Gifts Given

Winter is here.  Christmas is coming.  I’m sure my Christmas spirit will kick in eventually, but so far it hasn’t.  Other things seem to be getting in the way.

Today I was remembering a time many years ago when Christmas felt different.  I was in college, living at home, and working, doing  a radio program five evenings per week.  It was the first time I had a disposable income, and I looked forward to getting some real gifts, and not the kid-gifts I could afford when I had little or no money coming in.

There is only one gift I remember giving that year.  I thought the pots and pans my mother used were unacceptable.  They were all different, and in various stages of disrepair – missing lids, or with handles that wiggled.  I decided she needed something nicer, and a full set that matched.

There were things I didn’t know then that I know now.  First, now that I like to cook, I realize that sometimes the worn-out pan is the one you want to use.  You’re used to it, and you know just how it will work.  Second, although the set of pans that I bought looked really nice, they were actually not very good.  I’m sure I paid the same for a 10-piece set that I would have paid for one nice sauce pan.  Third, my gift of new pots and pans may have been seen as an implication that somehow my parents weren’t on top of things enough to realize that the cookware they’d been using was inadequate.

But, when Christmas morning came, I was really pleased to give them their gift, and they responded with gratitude, even if it isn’t what they felt.  I received much more from giving that gift than they did from receiving it, I’m afraid.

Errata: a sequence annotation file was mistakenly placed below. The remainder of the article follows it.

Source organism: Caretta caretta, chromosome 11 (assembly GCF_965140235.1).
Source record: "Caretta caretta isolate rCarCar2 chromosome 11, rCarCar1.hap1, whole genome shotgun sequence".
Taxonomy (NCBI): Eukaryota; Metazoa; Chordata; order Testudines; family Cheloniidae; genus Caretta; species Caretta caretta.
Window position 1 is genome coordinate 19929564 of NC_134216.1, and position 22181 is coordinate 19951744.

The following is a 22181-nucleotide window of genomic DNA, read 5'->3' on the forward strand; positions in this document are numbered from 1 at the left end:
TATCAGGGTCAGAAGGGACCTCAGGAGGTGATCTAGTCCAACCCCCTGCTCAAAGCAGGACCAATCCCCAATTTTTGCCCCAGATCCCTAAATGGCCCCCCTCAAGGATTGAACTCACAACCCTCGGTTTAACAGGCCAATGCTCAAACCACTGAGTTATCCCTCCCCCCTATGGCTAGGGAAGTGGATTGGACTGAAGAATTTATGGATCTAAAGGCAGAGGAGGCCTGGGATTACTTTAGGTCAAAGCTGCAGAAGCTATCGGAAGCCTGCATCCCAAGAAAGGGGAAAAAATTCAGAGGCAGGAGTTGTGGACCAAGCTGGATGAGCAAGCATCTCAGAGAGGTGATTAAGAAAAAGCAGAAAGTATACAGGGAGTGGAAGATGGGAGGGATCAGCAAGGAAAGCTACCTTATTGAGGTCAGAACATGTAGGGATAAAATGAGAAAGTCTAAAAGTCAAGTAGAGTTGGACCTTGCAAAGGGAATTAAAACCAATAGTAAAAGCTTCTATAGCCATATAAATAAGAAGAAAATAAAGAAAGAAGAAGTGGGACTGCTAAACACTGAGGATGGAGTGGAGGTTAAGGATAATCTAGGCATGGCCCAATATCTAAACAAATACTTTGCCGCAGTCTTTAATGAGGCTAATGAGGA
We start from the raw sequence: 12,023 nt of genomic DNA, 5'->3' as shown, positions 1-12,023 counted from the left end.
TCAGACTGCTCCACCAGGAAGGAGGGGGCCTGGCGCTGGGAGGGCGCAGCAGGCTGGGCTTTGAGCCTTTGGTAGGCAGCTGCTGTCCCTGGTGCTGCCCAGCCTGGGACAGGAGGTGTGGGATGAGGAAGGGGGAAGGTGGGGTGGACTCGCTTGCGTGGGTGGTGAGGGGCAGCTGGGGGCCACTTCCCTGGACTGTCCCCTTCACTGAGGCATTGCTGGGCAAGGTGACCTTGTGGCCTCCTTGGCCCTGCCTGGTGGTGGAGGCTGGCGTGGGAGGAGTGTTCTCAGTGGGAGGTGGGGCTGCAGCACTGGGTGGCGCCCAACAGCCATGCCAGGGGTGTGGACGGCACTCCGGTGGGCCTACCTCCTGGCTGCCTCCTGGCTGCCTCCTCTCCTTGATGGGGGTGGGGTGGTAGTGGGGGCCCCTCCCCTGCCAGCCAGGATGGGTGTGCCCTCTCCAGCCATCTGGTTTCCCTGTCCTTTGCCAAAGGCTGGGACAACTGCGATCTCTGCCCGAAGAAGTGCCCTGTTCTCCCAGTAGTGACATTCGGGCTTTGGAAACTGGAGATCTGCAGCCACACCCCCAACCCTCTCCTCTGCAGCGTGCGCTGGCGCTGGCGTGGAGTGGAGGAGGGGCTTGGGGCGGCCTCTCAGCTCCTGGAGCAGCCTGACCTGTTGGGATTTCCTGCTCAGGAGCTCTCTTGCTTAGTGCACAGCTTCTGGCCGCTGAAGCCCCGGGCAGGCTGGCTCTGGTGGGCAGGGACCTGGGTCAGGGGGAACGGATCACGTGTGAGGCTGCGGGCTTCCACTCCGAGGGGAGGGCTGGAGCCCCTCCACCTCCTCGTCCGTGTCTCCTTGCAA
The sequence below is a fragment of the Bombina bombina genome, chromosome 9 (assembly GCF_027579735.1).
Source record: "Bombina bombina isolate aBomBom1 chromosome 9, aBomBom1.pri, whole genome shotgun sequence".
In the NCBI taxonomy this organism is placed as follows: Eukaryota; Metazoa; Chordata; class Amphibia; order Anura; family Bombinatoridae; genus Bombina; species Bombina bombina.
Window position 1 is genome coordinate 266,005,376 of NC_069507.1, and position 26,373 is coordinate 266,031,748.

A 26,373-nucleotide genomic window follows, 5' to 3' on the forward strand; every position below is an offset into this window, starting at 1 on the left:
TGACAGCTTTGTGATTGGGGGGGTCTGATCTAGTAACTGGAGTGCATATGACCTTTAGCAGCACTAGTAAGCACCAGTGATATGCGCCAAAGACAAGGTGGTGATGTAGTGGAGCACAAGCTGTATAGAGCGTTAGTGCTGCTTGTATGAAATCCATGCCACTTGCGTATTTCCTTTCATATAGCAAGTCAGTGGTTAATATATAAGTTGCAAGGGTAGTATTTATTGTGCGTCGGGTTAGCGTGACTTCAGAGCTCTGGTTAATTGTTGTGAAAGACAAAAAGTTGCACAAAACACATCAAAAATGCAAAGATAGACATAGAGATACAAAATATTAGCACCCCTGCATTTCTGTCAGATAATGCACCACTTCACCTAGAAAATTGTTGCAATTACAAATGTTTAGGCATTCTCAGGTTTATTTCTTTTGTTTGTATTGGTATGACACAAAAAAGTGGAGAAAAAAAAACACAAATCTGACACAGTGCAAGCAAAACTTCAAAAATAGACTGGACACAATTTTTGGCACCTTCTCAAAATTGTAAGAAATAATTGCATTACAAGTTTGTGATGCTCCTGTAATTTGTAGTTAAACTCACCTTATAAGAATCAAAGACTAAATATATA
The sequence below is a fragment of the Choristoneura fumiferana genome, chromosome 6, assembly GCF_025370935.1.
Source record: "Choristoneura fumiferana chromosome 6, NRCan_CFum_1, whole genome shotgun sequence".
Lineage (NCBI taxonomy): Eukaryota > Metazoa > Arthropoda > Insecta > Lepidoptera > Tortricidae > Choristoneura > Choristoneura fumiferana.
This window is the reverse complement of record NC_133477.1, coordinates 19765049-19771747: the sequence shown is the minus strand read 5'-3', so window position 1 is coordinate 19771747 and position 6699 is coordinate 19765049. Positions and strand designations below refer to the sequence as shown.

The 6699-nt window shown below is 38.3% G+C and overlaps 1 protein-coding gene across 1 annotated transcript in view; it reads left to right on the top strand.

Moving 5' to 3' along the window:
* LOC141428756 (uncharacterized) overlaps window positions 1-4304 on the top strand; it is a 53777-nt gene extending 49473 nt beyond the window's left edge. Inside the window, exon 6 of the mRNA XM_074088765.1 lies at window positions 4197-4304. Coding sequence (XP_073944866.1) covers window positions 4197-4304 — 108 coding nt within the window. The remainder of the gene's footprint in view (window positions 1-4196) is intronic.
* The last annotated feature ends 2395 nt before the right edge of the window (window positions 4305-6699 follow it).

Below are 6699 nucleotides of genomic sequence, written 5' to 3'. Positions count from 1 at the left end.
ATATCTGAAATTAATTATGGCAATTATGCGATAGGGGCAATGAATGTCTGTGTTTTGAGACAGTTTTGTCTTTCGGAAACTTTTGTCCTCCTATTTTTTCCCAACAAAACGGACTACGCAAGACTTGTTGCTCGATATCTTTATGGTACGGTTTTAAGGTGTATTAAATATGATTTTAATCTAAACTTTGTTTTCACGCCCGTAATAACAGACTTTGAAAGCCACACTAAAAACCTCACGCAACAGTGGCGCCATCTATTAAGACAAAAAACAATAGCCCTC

In the program, “Everybody Loves Raymond,” a continuing theme was the giving of gifts that weren’t good enough, like a tropical fish that died, or a “Fruit of the Month Club” membership.  In my family that was never the case, because everyone gave the impression that they were thrilled with their gifts.  Looking back, I realize now that they were thrilled not with the gifts, but with what they perceived as genuine thoughtfulness in selecting them.

Now, without small children in the picture, thoughtful gifts tend to be practical items, or even gift cards.  That’s okay, and preferable to spending money on things that aren’t wanted or needed, but it is different.

One of my last Christmases at home, I got home from work at 12:30am, as usual, and went around the house finding objects that belonged to my family members.  I then wrapped them and put them under the tree.  I don’t know if they were amused the next morning as they unwrapped them, but I enjoyed it.  Of course, I got other gifts for them too.

It’s nice to look back.  My mother and father are both gone now, and as some memories of them fade, the Christmas morning memories seem clear.  That in itself is quite a gift.


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